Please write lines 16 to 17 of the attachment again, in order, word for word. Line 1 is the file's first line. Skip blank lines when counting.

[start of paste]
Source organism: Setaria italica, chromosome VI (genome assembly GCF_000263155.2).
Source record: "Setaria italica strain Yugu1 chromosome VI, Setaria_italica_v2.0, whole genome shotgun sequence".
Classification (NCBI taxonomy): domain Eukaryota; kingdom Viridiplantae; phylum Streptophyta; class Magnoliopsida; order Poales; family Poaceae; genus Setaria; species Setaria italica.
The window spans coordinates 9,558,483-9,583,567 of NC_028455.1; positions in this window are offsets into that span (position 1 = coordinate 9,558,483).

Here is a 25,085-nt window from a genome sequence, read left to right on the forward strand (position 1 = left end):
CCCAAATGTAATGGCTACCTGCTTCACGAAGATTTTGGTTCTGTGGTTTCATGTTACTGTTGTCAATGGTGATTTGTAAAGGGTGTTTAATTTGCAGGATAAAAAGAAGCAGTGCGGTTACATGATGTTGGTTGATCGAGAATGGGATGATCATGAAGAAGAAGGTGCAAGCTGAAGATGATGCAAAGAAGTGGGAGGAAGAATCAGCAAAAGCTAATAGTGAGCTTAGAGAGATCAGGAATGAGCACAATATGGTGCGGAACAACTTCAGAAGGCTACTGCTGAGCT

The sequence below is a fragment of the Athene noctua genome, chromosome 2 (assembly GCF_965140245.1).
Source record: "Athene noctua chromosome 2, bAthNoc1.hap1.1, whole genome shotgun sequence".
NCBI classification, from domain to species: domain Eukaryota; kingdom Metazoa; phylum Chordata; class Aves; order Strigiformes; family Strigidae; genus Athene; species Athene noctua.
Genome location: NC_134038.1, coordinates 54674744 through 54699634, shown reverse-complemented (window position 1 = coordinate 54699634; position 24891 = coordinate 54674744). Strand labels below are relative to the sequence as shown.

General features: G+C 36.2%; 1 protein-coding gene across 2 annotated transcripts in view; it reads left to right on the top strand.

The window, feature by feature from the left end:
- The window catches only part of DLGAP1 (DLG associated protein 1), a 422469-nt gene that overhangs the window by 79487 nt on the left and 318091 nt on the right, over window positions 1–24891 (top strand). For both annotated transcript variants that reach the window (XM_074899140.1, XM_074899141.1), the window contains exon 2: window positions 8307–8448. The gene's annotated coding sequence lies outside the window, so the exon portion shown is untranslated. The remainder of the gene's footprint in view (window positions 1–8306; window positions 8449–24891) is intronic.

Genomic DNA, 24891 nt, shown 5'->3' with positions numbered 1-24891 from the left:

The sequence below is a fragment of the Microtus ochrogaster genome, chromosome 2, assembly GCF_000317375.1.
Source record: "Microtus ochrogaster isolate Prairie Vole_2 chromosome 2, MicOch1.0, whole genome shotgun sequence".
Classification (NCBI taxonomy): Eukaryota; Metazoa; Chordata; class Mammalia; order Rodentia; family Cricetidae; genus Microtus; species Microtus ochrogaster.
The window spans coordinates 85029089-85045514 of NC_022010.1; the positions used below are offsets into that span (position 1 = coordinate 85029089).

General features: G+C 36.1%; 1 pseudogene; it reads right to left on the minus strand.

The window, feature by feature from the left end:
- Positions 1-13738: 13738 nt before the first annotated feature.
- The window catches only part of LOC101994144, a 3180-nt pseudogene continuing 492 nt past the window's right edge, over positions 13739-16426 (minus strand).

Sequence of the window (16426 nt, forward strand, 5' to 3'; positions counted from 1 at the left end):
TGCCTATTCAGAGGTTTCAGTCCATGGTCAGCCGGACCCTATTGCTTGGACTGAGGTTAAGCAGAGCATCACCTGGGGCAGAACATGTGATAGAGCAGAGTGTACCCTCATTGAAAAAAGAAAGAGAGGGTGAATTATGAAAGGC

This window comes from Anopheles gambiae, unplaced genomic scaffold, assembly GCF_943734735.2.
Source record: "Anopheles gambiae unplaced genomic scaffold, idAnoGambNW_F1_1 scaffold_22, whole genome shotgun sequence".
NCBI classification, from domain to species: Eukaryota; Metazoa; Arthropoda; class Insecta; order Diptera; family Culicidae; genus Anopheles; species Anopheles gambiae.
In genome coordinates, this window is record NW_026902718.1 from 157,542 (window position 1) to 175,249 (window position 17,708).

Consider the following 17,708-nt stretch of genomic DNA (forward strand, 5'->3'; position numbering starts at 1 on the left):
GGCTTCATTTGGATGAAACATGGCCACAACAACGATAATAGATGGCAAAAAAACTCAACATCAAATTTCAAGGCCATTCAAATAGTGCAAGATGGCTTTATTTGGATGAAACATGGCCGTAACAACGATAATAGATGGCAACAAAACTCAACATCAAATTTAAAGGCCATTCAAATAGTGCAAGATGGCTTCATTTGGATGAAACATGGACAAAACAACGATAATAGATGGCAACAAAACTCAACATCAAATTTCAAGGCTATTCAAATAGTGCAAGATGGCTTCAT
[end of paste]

Source record: "Microtus ochrogaster isolate Prairie Vole_2 chromosome 2, MicOch1.0, whole genome shotgun sequence".
Classification (NCBI taxonomy): Eukaryota; Metazoa; Chordata; class Mammalia; order Rodentia; family Cricetidae; genus Microtus; species Microtus ochrogaster.